Various data structures are used to implement the slab allocator as described above. Although this does not appear to be difficult, the code is not always easy to read or understand. This is because many memory areas need to be manipulated using pointer arithmetic and type-casting — not necessarily one of the areas of C famed for its clarity. The code is also pervaded with pre-processor statements because the slab system features numerous debugging options. 31 Some of these are listed below:

□ Red Zoning — An additional memory area filled with a known byte pattern is placed at the start and end of each object. If this pattern is overwritten, programmers will note when analyzing kernel memory that their code accesses memory areas that don't belong to them.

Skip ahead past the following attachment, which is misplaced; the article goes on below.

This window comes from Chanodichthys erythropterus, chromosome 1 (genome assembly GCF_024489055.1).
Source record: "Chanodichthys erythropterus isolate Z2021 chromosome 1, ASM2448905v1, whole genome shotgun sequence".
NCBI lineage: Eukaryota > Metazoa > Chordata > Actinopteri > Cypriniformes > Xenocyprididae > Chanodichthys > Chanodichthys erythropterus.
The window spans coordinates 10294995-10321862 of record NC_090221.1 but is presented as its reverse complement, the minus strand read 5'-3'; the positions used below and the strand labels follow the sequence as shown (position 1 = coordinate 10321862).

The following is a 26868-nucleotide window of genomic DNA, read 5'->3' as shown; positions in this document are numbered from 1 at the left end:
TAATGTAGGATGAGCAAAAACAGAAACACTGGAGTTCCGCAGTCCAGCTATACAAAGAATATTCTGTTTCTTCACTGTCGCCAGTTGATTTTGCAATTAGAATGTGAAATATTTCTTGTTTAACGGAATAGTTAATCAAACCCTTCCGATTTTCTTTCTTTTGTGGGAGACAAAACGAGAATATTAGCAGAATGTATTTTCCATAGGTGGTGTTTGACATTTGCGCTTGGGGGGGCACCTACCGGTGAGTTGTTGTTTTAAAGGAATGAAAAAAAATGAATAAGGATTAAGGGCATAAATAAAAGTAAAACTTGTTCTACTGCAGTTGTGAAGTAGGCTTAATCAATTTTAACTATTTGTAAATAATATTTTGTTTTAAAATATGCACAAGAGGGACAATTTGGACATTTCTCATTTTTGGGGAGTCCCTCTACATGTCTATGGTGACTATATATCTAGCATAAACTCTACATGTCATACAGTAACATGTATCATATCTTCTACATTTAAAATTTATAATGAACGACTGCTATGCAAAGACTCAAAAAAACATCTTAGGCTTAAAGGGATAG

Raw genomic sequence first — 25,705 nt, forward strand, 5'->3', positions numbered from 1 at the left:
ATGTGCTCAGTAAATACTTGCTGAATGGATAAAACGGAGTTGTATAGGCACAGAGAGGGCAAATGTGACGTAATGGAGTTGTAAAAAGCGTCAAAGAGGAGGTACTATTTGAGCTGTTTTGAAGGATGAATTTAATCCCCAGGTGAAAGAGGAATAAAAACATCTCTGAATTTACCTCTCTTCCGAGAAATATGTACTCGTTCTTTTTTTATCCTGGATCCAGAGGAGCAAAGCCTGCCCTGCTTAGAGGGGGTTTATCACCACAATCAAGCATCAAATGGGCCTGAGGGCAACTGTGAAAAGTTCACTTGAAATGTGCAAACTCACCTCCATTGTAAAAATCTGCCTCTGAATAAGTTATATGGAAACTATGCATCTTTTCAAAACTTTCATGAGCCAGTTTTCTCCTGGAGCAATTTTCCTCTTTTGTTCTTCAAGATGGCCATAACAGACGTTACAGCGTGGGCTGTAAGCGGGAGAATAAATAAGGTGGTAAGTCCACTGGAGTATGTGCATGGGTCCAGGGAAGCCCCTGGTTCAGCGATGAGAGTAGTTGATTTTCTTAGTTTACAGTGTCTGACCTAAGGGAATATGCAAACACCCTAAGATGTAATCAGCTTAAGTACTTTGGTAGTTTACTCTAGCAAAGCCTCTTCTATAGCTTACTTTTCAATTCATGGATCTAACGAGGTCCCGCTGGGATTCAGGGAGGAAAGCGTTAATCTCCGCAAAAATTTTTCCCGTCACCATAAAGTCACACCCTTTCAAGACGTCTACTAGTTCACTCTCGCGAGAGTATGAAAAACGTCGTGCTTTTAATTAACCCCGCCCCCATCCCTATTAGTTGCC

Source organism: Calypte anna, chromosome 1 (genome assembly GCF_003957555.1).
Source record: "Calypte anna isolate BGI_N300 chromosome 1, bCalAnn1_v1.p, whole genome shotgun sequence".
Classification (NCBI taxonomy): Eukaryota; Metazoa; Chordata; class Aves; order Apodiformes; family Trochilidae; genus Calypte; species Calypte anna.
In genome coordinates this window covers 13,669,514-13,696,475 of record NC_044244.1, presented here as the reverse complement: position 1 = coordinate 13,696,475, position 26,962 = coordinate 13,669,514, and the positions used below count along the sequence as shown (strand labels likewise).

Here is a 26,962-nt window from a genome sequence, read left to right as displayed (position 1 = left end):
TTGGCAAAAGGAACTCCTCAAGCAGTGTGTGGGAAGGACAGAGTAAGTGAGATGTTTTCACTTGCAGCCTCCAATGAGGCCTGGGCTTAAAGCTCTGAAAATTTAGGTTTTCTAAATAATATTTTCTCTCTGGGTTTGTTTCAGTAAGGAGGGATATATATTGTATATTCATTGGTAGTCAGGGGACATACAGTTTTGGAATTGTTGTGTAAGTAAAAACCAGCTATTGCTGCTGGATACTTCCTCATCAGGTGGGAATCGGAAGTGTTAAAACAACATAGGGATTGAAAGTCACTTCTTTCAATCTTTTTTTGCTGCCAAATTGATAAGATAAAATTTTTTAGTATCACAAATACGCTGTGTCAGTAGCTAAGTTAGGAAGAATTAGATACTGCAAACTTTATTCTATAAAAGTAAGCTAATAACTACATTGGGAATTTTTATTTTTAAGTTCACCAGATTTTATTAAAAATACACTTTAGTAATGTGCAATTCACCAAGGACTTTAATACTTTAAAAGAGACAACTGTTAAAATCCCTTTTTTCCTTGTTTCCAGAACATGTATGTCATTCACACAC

□ Object Poisoning — Objects are filled with a predefined pattern when a slab is created and freed. If it is noted at object allocation that this pattern is changed, programmers know that unauthorized access has already taken place.

For the sake of simplicity and to focus attention on the big picture rather than minor details, let's restrict our description below to a ''pure'' slab allocator that doesn't make use of the above options.

31The CONFIG_DEBUG_SLAB configuration option must be set at compilation time to enable debugging. However, this significantly slows allocator performance.

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